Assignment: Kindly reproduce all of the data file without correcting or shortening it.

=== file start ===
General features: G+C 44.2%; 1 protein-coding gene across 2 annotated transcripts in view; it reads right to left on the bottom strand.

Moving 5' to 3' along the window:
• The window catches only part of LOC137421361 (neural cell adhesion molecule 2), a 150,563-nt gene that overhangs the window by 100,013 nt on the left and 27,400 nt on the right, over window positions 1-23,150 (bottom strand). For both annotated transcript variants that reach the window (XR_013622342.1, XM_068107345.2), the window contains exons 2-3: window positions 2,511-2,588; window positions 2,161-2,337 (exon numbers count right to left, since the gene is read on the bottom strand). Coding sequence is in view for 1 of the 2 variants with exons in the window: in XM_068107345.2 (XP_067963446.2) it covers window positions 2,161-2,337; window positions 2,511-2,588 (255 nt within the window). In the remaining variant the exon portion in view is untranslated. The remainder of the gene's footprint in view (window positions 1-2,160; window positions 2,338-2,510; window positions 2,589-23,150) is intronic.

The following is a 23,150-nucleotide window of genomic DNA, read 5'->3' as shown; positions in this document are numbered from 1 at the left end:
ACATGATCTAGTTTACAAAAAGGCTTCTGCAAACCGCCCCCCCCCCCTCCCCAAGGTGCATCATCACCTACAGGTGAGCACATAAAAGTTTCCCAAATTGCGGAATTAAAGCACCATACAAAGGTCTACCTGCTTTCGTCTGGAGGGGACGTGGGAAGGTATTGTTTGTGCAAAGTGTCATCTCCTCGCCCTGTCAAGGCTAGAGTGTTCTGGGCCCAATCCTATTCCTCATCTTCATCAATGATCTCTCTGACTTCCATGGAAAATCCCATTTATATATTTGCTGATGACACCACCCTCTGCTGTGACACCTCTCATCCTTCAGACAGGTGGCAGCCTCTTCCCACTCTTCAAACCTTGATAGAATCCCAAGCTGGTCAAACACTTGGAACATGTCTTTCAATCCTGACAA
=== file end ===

General features: G+C 44.2%; 1 protein-coding gene across 2 annotated transcripts in view; it reads right to left on the bottom strand.

Moving 5' to 3' along the window:
• The window catches only part of LOC137421361 (neural cell adhesion molecule 2), a 150,563-nt gene that overhangs the window by 100,013 nt on the left and 27,400 nt on the right, over window positions 1-23,150 (bottom strand). For both annotated transcript variants that reach the window (XR_013622342.1, XM_068107345.2), the window contains exons 2-3: window positions 2,511-2,588; window positions 2,161-2,337 (exon numbers count right to left, since the gene is read on the bottom strand). Coding sequence is in view for 1 of the 2 variants with exons in the window: in XM_068107345.2 (XP_067963446.2) it covers window positions 2,161-2,337; window positions 2,511-2,588 (255 nt within the window). In the remaining variant the exon portion in view is untranslated. The remainder of the gene's footprint in view (window positions 1-2,160; window positions 2,338-2,510; window positions 2,589-23,150) is intronic.

The following is a 23,150-nucleotide window of genomic DNA, read 5'->3' as shown; positions in this document are numbered from 1 at the left end:
ACATGATCTAGTTTACAAAAAGGCTTCTGCAAACCGCCCCCCCCCCCTCCCCAAGGTGCATCATCACCTACAGGTGAGCACATAAAAGTTTCCCAAATTGCGGAATTAAAGCACCATACAAAGGTCTACCTGCTTTCGTCTGGAGGGGACGTGGGAAGGTATTGTTTGTGCAAAGTGTCATCTCCTCGCCCTGTCAAGGCTAGAGTGTTCTGGGCCCAATCCTATTCCTCATCTTCATCAATGATCTCTCTGACTTCCATGGAAAATCCCATTTATATATTTGCTGATGACACCACCCTCTGCTGTGACACCTCTCATCCTTCAGACAGGTGGCAGCCTCTTCCCACTCTTCAAACCTTGATAGAATCCCAAGCTGGTCAAACACTTGGAACATGTCTTTCAATCCTGACAA